Organized by Dmytro Lisenbart
We often don’t think about the font environment surrounding us; only when we go to another country with a little bit different culture, we pay attention to the inscriptions, the style of lettering, and we find something unusual in writing. At the level of font usage, the Ukrainian language was once integrated into one system: this is the way they tried to piece together the puzzle in the structural system of the Russian Empire.
In fact, until 1710, that is before the civil Russian alphabet was introduced due to the reform of Peter I, the original Ukrainian alphabet had had another letter form, which was more sophisticated and expressive. The civil Russian alphabet, which we use up to now, was created on the basis of the Dutch antiqua and is a kind of simplified hybrid of Latin and Cyrillic alphabets.
Vasyl Chebanyk, a well-known Ukrainian calligrapher and book graphic artist, has set himself the goal of returning the letter form of the real pre-Peter Cyrillic alphabet, having found the Ukrainian alphabet in the archives, and created the modern Ruthenia font on its basis.
It includes the sophistication of the Ukrainian Baroque, the tunefulness of the language, the wide stretches of steppes and fields, the richness of nature, and the phonetic and lexical diversity of the Ukrainian language. Letters of this font are characterized by reasonableness, logic, integrity, easy implementation, and thoroughness. At the same time, Ruthenia is not a complete stylization, as this font is real, and it doesn’t play with you, because the dynamics are generated by the need of culture, and the hand of a contemporary artist is visible in movement, lettering and flourish. That’s how the past meets the present.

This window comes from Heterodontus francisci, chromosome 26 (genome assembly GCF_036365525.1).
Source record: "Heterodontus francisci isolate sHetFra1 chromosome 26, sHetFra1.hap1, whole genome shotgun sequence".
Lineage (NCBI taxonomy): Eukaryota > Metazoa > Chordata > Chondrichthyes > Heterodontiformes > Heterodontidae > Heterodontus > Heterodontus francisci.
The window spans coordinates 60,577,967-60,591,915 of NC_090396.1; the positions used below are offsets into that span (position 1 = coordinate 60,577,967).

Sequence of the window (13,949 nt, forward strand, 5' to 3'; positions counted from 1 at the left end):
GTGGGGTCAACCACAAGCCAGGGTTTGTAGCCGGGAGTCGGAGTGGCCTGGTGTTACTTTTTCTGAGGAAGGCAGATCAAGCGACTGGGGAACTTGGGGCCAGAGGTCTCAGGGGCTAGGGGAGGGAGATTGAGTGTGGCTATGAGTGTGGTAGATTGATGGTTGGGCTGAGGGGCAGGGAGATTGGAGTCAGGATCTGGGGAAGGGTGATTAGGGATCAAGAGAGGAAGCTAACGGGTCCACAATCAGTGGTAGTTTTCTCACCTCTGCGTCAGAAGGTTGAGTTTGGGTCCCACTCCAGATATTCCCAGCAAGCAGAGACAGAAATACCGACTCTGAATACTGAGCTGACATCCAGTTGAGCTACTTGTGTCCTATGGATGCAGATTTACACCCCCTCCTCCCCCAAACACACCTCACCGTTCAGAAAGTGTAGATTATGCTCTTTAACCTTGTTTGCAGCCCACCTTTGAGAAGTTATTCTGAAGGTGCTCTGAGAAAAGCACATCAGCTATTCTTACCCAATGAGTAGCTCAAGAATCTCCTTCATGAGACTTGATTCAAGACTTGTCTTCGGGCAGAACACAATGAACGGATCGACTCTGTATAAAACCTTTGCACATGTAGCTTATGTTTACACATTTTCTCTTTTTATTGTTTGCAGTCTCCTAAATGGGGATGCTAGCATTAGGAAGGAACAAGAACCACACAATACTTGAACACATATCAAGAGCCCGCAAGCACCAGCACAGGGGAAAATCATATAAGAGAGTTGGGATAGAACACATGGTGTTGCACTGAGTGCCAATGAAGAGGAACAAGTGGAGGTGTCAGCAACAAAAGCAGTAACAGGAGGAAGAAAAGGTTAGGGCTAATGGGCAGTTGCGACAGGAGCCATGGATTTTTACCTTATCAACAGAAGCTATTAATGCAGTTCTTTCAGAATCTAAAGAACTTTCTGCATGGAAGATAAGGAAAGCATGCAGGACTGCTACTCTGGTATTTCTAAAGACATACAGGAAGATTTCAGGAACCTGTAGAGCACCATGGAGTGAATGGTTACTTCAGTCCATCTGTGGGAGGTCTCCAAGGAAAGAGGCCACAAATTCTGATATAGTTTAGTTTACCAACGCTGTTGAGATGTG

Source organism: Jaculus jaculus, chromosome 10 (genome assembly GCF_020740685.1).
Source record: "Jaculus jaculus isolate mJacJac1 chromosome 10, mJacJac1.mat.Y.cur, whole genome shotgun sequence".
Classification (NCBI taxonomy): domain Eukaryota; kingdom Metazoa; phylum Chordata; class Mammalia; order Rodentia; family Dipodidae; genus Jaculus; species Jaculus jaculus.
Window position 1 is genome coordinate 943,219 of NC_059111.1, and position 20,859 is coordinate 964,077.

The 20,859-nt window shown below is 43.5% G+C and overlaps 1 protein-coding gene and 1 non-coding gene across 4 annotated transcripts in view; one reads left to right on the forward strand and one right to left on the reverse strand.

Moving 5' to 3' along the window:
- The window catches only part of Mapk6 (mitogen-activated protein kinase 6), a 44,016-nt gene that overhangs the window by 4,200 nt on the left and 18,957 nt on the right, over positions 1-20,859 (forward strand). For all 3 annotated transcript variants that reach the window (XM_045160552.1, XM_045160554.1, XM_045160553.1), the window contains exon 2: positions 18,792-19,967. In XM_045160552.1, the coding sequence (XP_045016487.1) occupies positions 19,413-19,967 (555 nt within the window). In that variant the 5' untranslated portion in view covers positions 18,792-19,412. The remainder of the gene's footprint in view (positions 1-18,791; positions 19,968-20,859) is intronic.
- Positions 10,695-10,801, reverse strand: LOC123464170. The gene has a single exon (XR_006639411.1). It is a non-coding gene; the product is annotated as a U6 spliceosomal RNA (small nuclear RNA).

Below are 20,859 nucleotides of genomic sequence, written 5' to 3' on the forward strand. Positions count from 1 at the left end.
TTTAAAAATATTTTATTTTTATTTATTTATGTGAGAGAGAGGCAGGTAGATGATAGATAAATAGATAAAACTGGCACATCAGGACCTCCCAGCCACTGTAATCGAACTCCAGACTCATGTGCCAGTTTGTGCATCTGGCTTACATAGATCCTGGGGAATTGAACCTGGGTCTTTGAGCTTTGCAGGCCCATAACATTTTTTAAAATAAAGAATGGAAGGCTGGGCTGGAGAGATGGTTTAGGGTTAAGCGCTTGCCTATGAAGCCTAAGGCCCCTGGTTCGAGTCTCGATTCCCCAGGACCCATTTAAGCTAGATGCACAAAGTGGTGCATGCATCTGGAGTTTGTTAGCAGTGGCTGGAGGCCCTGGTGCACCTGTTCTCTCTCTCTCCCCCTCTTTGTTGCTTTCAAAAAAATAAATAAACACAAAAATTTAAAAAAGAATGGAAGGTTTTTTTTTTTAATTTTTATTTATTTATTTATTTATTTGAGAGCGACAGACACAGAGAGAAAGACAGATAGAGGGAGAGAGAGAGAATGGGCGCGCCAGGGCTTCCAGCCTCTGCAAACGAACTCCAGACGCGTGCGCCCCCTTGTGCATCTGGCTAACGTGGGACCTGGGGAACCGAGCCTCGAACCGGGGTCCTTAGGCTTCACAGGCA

Although the alphabet is recreated graphically, its full reappearance in the public space is still to be seen: with signs, documents, and official names. Regardless of the legislative will, the artistic interpretation of the alphabet is happening here and now, confirming the idea of artists’ sensitivity to symbolic processes. Therefore, being inspired by Ruthenia, 33 artists illustrated each particular letter, interpreting it. These interpretations go just beyond the art of typography and show a whole cultural layer in conjunction with the illustration: how it has long been in Ukrainian art. Let’s recall decorative initial letters, the capital letters used in manuscripts, which sometimes had a complex graphic element, or the compositions of the sheets of Ukrainian Alphabet by Heorhiy Narbut.
At this exhibition, letters both come to life thanks to the mastery of Vasyl Chebanyk and are combined with the images of artists in short animated videos. Awareness of this brings us back to the rational rethinking of the use of Ruthenia, as well as the reviving of the use of this font as a completely logical return to our own identity.